“For the machine’s hands, I wanted to find a pair that would create the most realistic clapping sound possible. So I bought four different types of plastic hands from a party-supply store. After some experimentation, I decided that hollow hands made of rigid plastic created the best noise. I fastened them to the tongs’ grippers with small bolts,” the Maker explains.

The machine was brought to life using no other than an Arduino Uno (ATmega328) connected to a MOSFET, housed inside a laser-cut base. What’s more, a slider was added to the front of the device to control the speed. According to Giertz, she can now gradually adjust the applause from a “snarky slow clap” to a “breakneck 330 claps per minute.”

Admittedly, this may be one of her best, most practical and well-polished projects yet. We love it! Now how ‘bout a round of applause for Giertz?! You can watch the future of clapping hands below, as well as read her recent write-up in Popular Science here.

Robot turns musicians into three-armed drummers


Georgia Tech researchers have created a wearable robotic limb that allows drummers to play with three arms.


Georgia Tech researchers have created a wearable robotic limb that allows drummers to play with three arms. The two-foot long smart arm attaches to a musician’s shoulder, and responds to human gestures and the music it hears.

The robotic arm is ’smart’ for a few reasons. First, it knows what to play by listening to the music in the room. It improvises based on the beat and rhythm. For example, if the musician plays slowly, the arm slows the tempo. If the drummer speeds up, it plays faster.

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Beyond that, the extra limb knows where it’s located at all times, where the drums are, as well as the direction and proximity of the human arms. When the robot approaches an instrument, it employs its built-in accelerometers to sense the distance and proximity. On-board motors ensure the stick is always parallel to the playing surface, enabling it to rise, lower or twist to ensure solid contact with the drum or cymbal. The arm moves naturally with intuitive gestures because it was programmed using human motion capture technology.

“If you have a robotic device that is part of your body, it’s a completely different feeling from working alongside a regular robot,” explains Georgia Tech professor and project supervisor Gil Weinberg. “The machine learns how your body moves and can augment and complement your activity. It becomes a part of you.”

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The team is currently exploring the use of an EEG headband, so future robotic arms could read a drummer’s brain waves to detect when they think about changing tempo or position. But why stop at music? Looking ahead, the researchers also hope to expand their efforts into the healthcare and industrial fields.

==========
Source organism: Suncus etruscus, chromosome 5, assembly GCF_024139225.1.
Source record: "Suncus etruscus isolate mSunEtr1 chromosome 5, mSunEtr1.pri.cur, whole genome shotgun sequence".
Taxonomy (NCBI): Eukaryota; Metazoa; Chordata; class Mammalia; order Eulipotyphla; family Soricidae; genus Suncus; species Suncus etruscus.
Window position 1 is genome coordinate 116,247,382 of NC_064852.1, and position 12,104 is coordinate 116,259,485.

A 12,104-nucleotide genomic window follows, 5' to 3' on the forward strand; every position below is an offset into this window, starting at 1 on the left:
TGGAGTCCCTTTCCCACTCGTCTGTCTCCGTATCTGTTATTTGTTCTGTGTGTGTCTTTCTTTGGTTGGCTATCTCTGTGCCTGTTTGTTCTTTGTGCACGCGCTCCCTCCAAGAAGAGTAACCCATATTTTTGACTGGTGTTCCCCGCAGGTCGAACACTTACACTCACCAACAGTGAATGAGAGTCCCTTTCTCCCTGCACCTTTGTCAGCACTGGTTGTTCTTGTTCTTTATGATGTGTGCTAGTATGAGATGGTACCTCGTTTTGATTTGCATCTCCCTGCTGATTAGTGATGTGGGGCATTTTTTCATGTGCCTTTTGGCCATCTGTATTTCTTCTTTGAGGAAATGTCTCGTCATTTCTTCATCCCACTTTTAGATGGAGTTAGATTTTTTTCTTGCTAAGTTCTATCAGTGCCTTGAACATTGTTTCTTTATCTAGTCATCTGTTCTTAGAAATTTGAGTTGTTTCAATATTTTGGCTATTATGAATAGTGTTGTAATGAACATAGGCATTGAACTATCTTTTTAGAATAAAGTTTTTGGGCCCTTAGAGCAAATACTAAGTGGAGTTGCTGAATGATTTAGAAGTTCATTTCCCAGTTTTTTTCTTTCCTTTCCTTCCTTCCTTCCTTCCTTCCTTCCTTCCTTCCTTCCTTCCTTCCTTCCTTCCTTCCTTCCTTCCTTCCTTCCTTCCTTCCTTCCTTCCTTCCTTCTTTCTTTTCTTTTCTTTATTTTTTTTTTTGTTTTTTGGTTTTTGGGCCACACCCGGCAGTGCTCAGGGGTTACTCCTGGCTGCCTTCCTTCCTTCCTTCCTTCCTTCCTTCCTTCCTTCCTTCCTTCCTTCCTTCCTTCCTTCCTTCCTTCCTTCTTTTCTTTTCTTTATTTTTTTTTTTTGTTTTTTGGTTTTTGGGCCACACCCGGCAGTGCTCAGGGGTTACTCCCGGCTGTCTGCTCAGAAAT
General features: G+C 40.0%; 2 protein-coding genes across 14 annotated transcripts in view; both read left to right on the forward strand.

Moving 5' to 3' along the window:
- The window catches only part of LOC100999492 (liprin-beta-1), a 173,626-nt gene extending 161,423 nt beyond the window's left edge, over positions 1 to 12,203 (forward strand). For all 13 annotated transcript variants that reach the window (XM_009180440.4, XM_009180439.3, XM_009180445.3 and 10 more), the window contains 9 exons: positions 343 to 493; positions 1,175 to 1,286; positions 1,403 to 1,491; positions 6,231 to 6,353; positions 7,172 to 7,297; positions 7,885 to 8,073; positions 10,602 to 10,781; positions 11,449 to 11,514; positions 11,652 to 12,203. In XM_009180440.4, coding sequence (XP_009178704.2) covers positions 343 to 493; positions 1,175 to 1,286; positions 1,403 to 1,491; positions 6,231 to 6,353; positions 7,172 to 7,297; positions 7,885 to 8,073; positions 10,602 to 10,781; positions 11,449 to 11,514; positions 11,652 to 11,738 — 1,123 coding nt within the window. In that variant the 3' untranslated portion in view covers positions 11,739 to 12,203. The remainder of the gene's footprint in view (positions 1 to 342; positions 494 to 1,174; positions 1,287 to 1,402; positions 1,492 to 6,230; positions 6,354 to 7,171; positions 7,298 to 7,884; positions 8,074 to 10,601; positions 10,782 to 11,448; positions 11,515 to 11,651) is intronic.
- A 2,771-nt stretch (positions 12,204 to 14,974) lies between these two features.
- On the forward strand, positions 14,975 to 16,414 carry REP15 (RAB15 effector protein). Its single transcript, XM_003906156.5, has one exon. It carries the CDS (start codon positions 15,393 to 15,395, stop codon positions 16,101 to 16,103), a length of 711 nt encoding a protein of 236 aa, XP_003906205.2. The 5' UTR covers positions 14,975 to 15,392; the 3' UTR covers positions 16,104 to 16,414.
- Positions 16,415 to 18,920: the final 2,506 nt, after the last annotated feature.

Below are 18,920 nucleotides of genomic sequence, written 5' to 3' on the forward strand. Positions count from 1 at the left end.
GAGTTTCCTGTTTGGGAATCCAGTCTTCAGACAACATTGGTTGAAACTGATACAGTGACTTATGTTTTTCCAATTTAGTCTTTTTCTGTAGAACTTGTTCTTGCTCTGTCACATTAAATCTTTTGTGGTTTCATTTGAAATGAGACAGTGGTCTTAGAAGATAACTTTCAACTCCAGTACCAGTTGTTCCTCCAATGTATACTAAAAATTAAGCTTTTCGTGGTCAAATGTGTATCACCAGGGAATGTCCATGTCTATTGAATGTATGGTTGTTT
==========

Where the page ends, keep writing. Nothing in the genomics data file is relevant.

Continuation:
“Imagine if doctors could use a third arm to bring them tools, supplies or even participate in surgeries. Technicians could use an extra hand to help with repairs and experiments,” Weinberg adds.

You can see their prototype in action below, and read all about it here. Rock on!

[Images: Georgia Tech]

Kamibot is a programmable paper robot for kids


This Arduino-compatible bot teaches children how to code and can be remotely controlled by smartphone.


Let’s face it, there’s nothing more synonymous with DIY than arts and crafts. And while there are all sorts of paper projects out there, many lack in terms of interactivity and movement. That was until now. Thanks to one South Korean startup, young Makers will soon have the ability to create their own toy characters and personalize them as often as they choose.

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Kamibot is a programmable paper robot hybrid that can be wirelessly controlled by smartphone or tablet. Completely modular, children can customize their character by simply attaching and detaching various magnetic designs to its body, which include Count Dracula, Frankenstein and a Transformers-like robot. And you don’t need to be an origami master to do so either — all the templates are available online. Just download, print and let the fun begin!

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The robot itself is equipped with an ATmega2560 at its core and Bluetooth connectivity, along with three IR sensors, a pair of DC motors for mobility, a servo motor for rotation, RGB LEDs for color effects, two encoders for speed control, and an ultrasonic sensor for detecting any obstacles that may stand in its way. Each Kamibot is also rechargeable via USB.

An accompanying mobile app enables kids to remotely control their gadget and change its behaviors, as well as switch to “line mode” if they rather have its infrared sensors take over along a black line course. Aside from that, the app’s dashboard features a battery indicator, the distance from a nearby object, a speedometer, and a bar for adjusting the LED colors.